Time for some shout outs to a couple of gaming-related companies that have provided excellent service to me lately. Way to go Litko Aerosystems, your custom acrylic tokens are very cool, your prices for high quality laser-cut wargaming bases are excellent, and your customer service is superior. I just can't recommend Litko highly enough. They have become THE place that I go first for wargaming accessories.
Secondly, here's a hearty shout out to Neil of The WarStore.com. For two Christmases in a row, Neil has delivered on large orders made by my wife somewhat late in the holiday season. Anna raves about how nice he is to deal with, and I'll second that having met him in-person during Fall In in Gettysburg, PA last November. Great guy, great selection of games, great prices, and great service. There's nothing else to say other than buy from the War Store and you won't be disappointed.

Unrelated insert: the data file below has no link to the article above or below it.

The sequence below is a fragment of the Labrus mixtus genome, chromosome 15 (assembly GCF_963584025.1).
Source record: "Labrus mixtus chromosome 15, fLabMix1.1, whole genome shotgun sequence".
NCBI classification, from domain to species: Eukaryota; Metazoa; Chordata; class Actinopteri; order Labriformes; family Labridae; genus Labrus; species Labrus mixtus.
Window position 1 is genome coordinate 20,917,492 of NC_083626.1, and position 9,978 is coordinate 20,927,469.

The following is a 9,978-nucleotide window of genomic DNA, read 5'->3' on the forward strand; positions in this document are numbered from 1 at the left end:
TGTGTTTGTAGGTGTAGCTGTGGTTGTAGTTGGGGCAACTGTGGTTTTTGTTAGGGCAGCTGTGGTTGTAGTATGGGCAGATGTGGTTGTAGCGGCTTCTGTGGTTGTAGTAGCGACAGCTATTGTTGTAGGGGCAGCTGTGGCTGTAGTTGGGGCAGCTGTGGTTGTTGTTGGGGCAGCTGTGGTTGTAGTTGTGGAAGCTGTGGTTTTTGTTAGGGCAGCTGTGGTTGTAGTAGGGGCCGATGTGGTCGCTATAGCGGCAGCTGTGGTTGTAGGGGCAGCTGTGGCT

Speaking of war, the venerable game of Warhammer is now 25 years old this year. Say what you want about Games Workshop and its less-than-popular business practices and often head-scratching decisions (see the recent hacksaw that they took to Black Industries if you need recent proof), but Warhammer has a fond place in my heart. It is the game that really got me into wargaming and it has done much to bolster the wargaming industry for many years. There are, in my opinion, much better game systems out there from a game-play and mechanics perspective, but nobody offers the combination of (1) wide-scope of high quality models, (2) lavishly illustrated books, and (3) rich & colorful background world that Warhammer offers. Even if I don't play Warhammer any more (I'm focused on my own self-produced game), I still buy the beautiful models and am constantly inspired by their fantastic production values and the neverending source of ideas they bring to the wargaming community. People love to bash GW, and rightly so at times, but I'm happy they're still around and making cool toys for us older boys!